Lotus Notes is getting the message - the instant message. Lotus Notes 6.5 adds integrated instant messaging to its email and collaboration tools.
Lotus Notes 6.5 is the company's first major update to its messaging client since release 6, which was unveiled last year.
The latest version is designed to make users more productive, a senior product marketing manager with IBM Lotus Software, Tim Kounadis, said.
"We looked at this as a way to empower productivity," he said. "We looked at the user who gets 75 to 150 email messages a day, and said, 'What can we do on the Notes side to make that user more productive?' " Kounadis said.
To that end, release 6.5 has a "unified interface" that brings together a number of the different elements of collaboration. In one screen, a user can see the inbox, to-do list, calendar, and instant messenger buddy list, as well as a window for searching the Web and a launcher to open documents, URLs or applications from within Lotus Notes.
Key among the new features were the enhanced instant messaging functions.
Lotus Notes 6.5 revolves around "presence awareness," the capability to see whether contacts are online and available. For example, when a message arrives in your in-box, Notes displays an icon if the sender is online and available to chat. You can click on the email message and select "chat with" to open an instant message window.
Lotus Notes 6.5 also lets you send instant messages to several buddies at once, enabling you to open a Web discussion of sorts. For example, you can open an email message and send an instant message to all of the recipients in the "to" and "cc" fields.
"Sometimes, you get an email message and realise that you need more information, or need to get in touch with that person right away," Kounadis said.
"This improves productivity because you don't have to spend time making phone calls."
Release 6.5 also supported single sign-on, he said. As soon as you open your Notes application, you're logged on to the IM client as well. You can set lockdown times and away times to block instant messages, however.
The integrated messaging features have some limitations, Kounadis acknowledged. The standalone IM application, Lotus Instant Messaging (formerly called Lotus Sametime), enables users to chat with users of America Online's popular AOL Instant Messenger service, but the client integrated into Lotus Notes 6.5 does not offer that feature. For now, users can only chat with other users of Lotus's service.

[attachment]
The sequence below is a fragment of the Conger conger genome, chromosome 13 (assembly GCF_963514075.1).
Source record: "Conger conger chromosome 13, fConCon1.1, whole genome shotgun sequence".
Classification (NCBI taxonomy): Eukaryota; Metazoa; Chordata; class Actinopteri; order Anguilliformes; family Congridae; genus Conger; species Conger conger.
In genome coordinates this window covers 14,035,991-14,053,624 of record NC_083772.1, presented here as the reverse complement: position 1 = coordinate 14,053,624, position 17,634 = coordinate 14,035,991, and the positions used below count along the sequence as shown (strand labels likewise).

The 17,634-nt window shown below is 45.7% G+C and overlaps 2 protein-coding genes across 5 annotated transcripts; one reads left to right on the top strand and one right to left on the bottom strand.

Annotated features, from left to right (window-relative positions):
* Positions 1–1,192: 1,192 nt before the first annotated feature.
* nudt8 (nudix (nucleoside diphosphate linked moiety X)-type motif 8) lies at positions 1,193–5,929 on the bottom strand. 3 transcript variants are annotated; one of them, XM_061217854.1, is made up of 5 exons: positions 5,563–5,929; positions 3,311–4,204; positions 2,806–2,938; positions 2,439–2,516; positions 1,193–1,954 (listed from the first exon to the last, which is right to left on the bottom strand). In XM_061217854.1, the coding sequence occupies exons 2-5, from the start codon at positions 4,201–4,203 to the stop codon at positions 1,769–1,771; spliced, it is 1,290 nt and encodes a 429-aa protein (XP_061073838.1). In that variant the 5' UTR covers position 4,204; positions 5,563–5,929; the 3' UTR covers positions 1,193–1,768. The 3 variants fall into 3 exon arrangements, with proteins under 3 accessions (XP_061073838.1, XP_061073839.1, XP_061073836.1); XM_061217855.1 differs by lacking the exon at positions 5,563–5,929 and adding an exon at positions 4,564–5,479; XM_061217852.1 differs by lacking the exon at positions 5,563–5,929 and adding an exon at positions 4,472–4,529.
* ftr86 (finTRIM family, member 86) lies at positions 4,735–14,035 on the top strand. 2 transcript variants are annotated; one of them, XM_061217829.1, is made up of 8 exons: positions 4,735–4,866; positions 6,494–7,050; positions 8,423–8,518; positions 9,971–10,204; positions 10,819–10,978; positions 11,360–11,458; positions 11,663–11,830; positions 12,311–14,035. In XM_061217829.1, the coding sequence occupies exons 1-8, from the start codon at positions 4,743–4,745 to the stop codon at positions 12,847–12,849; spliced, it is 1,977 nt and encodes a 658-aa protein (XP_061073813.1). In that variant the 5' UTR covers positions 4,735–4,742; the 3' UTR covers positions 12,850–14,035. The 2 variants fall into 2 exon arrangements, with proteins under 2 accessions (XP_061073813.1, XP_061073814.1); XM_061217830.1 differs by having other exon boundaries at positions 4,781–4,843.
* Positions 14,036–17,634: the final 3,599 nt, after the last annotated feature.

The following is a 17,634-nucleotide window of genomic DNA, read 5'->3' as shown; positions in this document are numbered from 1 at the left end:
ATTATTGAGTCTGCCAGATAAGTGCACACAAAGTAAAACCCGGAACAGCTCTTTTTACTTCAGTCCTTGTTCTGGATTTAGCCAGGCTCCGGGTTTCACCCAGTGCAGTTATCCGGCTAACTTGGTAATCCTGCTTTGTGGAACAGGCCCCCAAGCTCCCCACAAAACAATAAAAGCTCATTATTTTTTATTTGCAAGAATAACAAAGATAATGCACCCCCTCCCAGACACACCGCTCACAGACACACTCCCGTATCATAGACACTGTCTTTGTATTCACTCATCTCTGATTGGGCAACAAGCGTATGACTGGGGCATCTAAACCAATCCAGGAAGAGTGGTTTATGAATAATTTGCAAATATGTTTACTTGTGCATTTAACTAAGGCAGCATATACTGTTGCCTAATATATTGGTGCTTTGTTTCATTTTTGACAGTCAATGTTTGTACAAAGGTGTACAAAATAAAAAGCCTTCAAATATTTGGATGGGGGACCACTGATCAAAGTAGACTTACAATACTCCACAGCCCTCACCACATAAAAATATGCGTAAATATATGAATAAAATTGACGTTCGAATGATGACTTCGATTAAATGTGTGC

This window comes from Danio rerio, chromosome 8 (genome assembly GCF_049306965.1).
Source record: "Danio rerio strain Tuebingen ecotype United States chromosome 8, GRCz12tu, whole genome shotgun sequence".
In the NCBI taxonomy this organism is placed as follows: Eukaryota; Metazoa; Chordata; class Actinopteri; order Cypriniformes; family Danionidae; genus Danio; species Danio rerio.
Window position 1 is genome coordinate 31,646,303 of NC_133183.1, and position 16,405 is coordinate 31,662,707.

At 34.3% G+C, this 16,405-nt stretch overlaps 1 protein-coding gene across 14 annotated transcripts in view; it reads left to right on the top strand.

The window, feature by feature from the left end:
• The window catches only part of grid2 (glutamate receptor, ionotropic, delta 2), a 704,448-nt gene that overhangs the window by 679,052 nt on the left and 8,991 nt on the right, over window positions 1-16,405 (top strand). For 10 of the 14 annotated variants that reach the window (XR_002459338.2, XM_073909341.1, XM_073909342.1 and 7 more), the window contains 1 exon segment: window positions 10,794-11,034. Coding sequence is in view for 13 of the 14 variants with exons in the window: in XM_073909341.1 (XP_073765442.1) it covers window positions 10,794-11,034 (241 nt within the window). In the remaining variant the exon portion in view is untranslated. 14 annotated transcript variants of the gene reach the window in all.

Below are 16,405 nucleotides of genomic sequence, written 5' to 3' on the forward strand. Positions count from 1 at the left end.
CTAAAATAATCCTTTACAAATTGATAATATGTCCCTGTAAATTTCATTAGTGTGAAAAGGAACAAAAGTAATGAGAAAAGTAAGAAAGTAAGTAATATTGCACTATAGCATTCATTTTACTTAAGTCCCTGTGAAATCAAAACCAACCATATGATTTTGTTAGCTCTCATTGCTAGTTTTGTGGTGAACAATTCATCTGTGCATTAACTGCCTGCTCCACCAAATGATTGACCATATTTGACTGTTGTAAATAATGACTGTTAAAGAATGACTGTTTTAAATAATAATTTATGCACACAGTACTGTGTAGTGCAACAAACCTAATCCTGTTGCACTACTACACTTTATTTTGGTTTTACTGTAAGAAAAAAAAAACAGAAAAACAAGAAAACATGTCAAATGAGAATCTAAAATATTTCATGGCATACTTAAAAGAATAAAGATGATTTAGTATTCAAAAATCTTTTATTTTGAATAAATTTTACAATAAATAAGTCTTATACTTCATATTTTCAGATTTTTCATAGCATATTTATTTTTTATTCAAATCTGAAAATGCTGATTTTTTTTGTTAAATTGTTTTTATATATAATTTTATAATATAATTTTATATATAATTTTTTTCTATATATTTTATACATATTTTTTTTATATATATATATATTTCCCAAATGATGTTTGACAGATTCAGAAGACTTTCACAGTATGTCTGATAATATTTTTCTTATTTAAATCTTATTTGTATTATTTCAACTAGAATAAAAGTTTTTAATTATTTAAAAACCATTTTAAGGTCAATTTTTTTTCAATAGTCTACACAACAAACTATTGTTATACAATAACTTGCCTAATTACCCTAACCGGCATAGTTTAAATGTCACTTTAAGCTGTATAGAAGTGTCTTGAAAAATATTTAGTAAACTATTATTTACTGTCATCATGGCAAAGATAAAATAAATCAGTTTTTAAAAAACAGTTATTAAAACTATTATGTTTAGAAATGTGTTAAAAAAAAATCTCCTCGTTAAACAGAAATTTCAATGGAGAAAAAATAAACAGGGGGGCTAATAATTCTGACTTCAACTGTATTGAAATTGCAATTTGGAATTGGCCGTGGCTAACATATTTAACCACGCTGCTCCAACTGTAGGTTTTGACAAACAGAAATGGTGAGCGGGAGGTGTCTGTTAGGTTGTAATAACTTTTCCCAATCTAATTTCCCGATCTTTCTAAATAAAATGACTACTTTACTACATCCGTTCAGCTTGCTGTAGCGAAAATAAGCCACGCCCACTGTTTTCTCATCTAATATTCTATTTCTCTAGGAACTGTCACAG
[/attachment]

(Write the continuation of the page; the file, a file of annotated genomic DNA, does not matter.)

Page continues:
Lotus also bolstered its spam controls in release 6.5. The antispam features added to release 6 focused on stopping spam at the server level through use of blocklists, Kounadis said. Release 6.5 focuses on spam control at the client level, adding a feature called Block Mail from Sender. This gives users more control over which messages are automatically delivered into the junk mail folder.
The update also simplifies the rules engine built into earlier versions of Lotus Notes. A new feature, Quick Rules, is a wizard-based interface that gives users a simpler way to set rules regarding certain messages and keywords. For example, you can set rules to delete messages from a certain sender, or automatically send to a select folder any messages that contain a particular word in the subject line.
Release 6.5 adds some productivity tools, including the capability to tag items to which you've replied and those that you've forwarded. You also can tag items that require follow-up attention. For example, when you get a message that needs a reply or further attention, but you can't handle it immediately, you can tag the message with a follow-up mark and set a date for further action. You can also set an alarm to remind you that the item still needs to be addressed.
Lotus has also made improvements to Domino Web access, which gives users Web-based access to their Lotus Notes mailboxes. Domino Web access now includes all of the features available in the desktop client. Also, the company is extending support beyond Internet Explorer to include Mozilla running on Red Hat for Linux users.